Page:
Pre-pandemic, more than one third (36%) of the U.S. workforce were gig workers, either through their primary or secondary jobs.   

But, global lockdowns have paralyzed economies and caused unemployment to soar. Forbes reports that, initially, the gig economy suffered the most, with one survey showing 52% of respondents from the global gig economy having lost their jobs. 

Now, Upwork predicts freelancers will become the majority of America’s workforce within a decade, and Statista forecasts that the gig economy will be worth $US455 billion in 2023. 

A recent study by Deloitte reported that most companies plan to significantly increase their dependence on gig, contract, and freelance workers in the near future. 

However, the pandemic has not been the only driver in workplace trends such as WFH and gig work. Automation, a digitally connected world, and younger workers wanting to be more independent and have location flexibility all mean the gig economy has gone mainstream.

Management Challenges In The Gig Economy

Many of the larger tech companies such as Uber already manage large teams of gig workers, but for more traditional organizations, it might feel like uncharted territory. 

That’s why organizations need tools that can help them effectively manage, engage with, and provide resources to gig, former, and furloughed employees along with their remaining full-time employees. 

In the new world of specialized and often highly contingent talent, managers need robust technology systems to accommodate full-time, part-time, gig, freelance, and contract workers.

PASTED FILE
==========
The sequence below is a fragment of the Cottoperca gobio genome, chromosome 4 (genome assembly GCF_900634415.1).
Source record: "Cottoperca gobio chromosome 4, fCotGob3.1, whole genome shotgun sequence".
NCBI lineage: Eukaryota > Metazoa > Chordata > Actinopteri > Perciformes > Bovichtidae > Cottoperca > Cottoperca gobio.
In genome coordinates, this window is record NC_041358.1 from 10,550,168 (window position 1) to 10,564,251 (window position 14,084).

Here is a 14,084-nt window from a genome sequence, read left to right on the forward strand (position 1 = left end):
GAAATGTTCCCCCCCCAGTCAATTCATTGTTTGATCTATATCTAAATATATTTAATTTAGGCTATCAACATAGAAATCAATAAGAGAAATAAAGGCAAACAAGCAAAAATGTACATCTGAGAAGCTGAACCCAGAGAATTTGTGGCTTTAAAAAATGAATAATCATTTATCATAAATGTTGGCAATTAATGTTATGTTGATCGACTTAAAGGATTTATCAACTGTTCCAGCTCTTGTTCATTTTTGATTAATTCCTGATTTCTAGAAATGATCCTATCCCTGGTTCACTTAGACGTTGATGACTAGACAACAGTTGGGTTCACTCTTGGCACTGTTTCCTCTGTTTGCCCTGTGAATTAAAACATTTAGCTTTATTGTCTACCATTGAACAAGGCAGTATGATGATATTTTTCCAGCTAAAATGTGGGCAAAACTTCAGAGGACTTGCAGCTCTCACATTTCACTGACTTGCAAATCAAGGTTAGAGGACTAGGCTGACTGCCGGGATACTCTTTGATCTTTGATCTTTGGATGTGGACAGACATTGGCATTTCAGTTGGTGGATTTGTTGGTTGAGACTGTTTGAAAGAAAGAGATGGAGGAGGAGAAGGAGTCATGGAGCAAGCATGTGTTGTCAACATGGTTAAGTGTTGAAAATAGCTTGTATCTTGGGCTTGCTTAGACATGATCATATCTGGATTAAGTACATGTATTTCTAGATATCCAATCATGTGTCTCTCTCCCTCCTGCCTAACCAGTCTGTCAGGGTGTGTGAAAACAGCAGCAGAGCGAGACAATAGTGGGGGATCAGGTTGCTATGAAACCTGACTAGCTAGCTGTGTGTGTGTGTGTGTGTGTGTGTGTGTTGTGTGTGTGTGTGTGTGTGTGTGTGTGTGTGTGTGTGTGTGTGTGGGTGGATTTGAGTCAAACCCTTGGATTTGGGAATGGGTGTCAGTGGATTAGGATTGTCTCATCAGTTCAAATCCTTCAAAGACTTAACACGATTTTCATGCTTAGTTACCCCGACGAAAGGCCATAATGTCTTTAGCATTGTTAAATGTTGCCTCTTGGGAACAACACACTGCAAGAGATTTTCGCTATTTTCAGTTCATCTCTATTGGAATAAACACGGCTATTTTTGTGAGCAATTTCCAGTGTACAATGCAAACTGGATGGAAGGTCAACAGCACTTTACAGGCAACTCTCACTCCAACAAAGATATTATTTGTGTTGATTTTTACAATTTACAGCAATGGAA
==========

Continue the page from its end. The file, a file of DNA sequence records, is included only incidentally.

Onboarding and Offboarding Gig Workers

Gig workers form part of your total workforce, alongside full-time employees. To this end, it’s beneficial to manage them using similar principles so as to ensure they are successful during their tenure, no matter how long it is. 

In an article for Forbes, Jeff Miller who is a Forbes Councils Member, writes that even if a gig worker only stays for a few months, they’ll have to meet and work with the existing team. Formally onboarding them to introduce them to your company culture, the project, and the team ensures they will be more involved with and vested in your company. 

The robust integration of technology solutions that manage workforce complexity is constantly evolving and invaluable in the HR space. They can address common friction points along the onboarding pipeline and customize recruitment processes based on different talent segments.

Before the gig worker’s contract comes to an end, offboard them in such a way that they feel valued and are motivated to continue a relationship with the company. 

Invite them to join your alumni network where they can stay informed about the company and in touch with their former colleagues. This helps create a valuable talent pool of known gig workers who you can quickly approach to rejoin your organization on a project basis.

Conclusion

The gig economy is here to stay. Managers need flexible tools and a clear focus on how they implement onboarding, reboarding, and offboarding of gig employers.

Balancing project management and a disparate workforce effectively will help you and your team stay productive and ensure you remain competitive. 

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